I completed Andy Frisella's 75 hard challenge phase 1...
February 03, 2021
Last summer, I completed the regular 75hard program. Which was a great experience for me. It put me in a flow state where I just kept executing. I didn’t feel the need for the next phase until the holiday season, I noticed I wasn’t as productive as earlier. So I decided to start phase 1 of the 75hard program.
What is 75 hard?
If you want to read my full experience of 75hard, have a look at this article where I shared my experience extensively:
It is part of the live hard program, which Is a year-long program that consists of:
- 75hard challenge
- Phase 1
- Phase 2
- Phase 3
For now, a short recap on 75hard
The rules are simple, and they apply daily for 75 days:
- Workout 45 minutes a day twice; one of those has to be outside. This can be whatever you want to train or consider working out
- Drink 1 gallon of water
- Read 10 pages of a nonfiction/selfhelp book. Audiobooks don’t count
- Make a progress picture every day, which is for yourself. You don’t have to share it
- Pick a diet and stick to it; zero cheats are allowed.
- No alcohol
The day ends when you go to sleep.
IMPORTANT If one of these rules are not met, you start again from day one, no matter how little the mistake and how far your progress is. When you forget your progress picture on day 73 or go to bed, fail to read on day 71. Be very strict with these rules!
So what is added in phase 1?
- 5 mins cold shower
- 8 critical power list tasks
- 10 mins dedicated visualization
What is, in my opinion, the main goal of #75hard phase 1
Phase 1 requires way more time of you and puts you under more stress and resistance. This will prevent you from getting into a nice feeling flow state like 75hard. This taught me that even when you feel bad, you can execute and move forward. You decouple your feelings from actions, which to me is really powerful.
What did I gain
I became hyper-productive with the three additional power list tasks. Read more about the power list in this article: My six takeaways from Andy Frisella’s power list. Besides that, I took on way bigger responsibilities than before on a personal and professional level, without any hesitation. These are things that if you asked me a year ago, I wouldn’t even dare. For example, starting coaching people and recording a podcast. My mind got really clear, which allowed me to see the next steps and goals I want to reach.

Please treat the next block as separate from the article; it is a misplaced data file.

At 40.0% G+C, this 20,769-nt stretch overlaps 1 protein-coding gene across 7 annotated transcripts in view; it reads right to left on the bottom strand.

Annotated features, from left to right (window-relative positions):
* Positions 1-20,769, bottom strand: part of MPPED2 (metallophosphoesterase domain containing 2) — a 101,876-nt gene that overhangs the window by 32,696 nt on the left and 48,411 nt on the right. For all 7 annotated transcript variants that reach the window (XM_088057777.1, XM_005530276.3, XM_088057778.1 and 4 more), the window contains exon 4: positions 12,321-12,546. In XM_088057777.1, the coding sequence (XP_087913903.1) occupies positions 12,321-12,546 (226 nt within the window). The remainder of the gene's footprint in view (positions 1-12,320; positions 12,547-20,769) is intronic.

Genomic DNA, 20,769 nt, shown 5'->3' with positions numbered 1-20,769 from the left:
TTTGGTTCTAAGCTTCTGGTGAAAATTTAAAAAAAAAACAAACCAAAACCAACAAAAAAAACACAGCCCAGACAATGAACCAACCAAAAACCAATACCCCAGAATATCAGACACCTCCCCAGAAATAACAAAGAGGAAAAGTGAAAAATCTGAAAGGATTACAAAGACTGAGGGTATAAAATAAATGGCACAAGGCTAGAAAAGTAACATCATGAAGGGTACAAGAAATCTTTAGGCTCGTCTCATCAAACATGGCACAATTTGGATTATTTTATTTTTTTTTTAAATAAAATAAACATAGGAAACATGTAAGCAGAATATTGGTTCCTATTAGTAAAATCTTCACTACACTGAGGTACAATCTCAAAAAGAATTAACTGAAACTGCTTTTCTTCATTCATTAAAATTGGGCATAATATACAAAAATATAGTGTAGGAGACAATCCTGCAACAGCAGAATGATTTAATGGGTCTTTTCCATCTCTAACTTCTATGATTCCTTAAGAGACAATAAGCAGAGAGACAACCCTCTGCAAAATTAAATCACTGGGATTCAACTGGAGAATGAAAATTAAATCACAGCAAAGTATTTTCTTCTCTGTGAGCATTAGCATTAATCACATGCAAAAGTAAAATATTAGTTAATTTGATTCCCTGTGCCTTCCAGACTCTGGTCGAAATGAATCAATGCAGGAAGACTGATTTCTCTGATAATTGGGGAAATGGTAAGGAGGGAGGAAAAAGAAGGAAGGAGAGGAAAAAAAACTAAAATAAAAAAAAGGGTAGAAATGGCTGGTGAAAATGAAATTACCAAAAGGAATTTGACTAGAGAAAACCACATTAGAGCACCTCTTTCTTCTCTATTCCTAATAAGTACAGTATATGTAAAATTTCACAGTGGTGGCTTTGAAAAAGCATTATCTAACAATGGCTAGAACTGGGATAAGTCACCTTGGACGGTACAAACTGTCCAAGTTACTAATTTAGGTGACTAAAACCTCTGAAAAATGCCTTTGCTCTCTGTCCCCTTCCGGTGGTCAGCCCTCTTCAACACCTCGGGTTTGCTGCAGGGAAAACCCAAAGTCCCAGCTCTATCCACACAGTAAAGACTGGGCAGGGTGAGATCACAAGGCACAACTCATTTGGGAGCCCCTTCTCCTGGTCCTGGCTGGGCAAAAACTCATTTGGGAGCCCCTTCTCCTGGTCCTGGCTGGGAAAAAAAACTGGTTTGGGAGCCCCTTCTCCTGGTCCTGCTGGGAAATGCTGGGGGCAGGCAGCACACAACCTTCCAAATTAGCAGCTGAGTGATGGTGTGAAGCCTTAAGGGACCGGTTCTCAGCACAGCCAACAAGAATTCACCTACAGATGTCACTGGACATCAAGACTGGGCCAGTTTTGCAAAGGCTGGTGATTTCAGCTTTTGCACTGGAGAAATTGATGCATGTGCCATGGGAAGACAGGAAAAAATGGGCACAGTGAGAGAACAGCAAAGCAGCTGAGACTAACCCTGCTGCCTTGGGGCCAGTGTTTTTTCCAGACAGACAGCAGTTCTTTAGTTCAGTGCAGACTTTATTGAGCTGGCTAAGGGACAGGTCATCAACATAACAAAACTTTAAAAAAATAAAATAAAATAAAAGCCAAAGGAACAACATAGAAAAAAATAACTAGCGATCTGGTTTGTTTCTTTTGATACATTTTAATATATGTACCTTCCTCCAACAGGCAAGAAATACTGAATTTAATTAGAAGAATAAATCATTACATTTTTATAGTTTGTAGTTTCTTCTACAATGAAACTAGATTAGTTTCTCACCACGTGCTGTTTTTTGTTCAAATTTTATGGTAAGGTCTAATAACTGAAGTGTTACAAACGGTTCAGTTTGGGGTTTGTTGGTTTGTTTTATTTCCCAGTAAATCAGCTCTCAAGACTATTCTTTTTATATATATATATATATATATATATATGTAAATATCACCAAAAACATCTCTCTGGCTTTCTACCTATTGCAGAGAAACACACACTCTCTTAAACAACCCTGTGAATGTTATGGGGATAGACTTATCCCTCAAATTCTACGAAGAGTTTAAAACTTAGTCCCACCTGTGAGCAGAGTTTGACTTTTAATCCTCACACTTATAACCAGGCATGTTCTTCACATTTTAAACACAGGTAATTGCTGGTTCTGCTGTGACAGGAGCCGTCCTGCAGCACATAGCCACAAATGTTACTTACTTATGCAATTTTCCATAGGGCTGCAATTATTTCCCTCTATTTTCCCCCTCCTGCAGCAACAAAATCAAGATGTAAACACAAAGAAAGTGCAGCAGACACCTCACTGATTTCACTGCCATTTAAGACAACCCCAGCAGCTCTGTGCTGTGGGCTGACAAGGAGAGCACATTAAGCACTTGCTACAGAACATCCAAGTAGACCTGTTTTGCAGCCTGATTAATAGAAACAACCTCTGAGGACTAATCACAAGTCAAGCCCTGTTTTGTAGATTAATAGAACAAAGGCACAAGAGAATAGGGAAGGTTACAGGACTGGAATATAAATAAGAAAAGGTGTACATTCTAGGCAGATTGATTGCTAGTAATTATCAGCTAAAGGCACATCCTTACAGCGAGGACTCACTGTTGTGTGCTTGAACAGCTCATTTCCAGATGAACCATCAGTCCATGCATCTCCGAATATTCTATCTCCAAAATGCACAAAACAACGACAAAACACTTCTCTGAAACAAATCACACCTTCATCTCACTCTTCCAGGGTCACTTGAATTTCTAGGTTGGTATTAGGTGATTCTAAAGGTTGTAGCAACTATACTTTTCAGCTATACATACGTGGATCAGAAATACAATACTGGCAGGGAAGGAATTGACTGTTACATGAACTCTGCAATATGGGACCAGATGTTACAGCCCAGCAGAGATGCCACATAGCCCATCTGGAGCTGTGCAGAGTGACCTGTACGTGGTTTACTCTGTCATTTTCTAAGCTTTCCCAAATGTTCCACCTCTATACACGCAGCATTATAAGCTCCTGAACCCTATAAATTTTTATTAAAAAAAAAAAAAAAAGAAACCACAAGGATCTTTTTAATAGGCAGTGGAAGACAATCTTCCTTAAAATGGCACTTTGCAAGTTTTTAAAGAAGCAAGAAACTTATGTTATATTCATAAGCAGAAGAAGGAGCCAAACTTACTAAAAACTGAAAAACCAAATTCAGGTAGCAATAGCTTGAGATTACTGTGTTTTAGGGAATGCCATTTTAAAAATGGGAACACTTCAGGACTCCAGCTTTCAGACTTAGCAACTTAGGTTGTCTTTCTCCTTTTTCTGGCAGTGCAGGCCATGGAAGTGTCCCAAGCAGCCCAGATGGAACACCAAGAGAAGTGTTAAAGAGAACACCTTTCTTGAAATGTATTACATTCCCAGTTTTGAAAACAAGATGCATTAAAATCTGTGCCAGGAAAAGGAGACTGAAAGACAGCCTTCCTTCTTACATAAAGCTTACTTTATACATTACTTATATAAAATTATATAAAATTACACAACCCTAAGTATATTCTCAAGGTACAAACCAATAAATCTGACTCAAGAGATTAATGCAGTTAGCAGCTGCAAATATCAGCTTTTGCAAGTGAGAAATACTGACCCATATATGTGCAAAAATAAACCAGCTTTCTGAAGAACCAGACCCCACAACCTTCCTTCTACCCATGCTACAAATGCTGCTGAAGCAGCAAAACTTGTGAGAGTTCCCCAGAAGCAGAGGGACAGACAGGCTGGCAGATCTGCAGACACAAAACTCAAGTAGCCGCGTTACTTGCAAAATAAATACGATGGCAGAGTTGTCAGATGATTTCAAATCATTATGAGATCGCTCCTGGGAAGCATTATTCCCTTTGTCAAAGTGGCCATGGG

This is the podcast I recorded with regards to 75hard phase 1
Like in my article on 75hard, Read more about my experiences with 75 hard in this article: I completed Andy Frisella’s #75hard challenge. I will share my choices and experiences.
Books I’ve read
- How to think like a Roman emperor
- The boy crisis
- Kettlebell routine. Read here about the 30 minute kettlebell routine I used as a basis: 30 minute instense kettlebell routine.
Started first with warm to cold to get used to it and started colder and colder. Eventually, I put on cold from the start. This morning I tried a warm shower. I was so dissatisfied I took another shower right away and put it to cold. I love it now and prefer it over a warm shower. This ties great into my article of choosing the path of most resistance: Be like Hercules and take the path of most resistance.
I chose Intermittent fasting with daily 18 hours fast.
It really feels like a next step, and the same goes for the responsibilities you dare to take; it’s amazing to see that goes hand in hand. 75 hard made me start this blog and putting it out there; phase 1 started me getting into coaching and podcasting. I am ready for phase 2!
In Andy Frisella’s podcast: REALAF, he always talks about paying the fee. Since the show and all of his concepts are free of charge, the fee is as follows:
If you enjoyed the content, if it made you think. Spread the word and share it!
So this is me paying the fee:
- Detailed information on Andy Frisella’s 75 hard challenge: https://andyfrisella.com/pages/75hard-info
- Andy Frisella’s REALAF Podcast: https://andyfrisella.com/blogs/realaf-podcast
I'm fascinated by the power of a strong mindset. I combine this with being a web developer, which keeps me motivated. But how, you may ask? That's what I share on this website. For more information about me personally, check out the about me page: About Me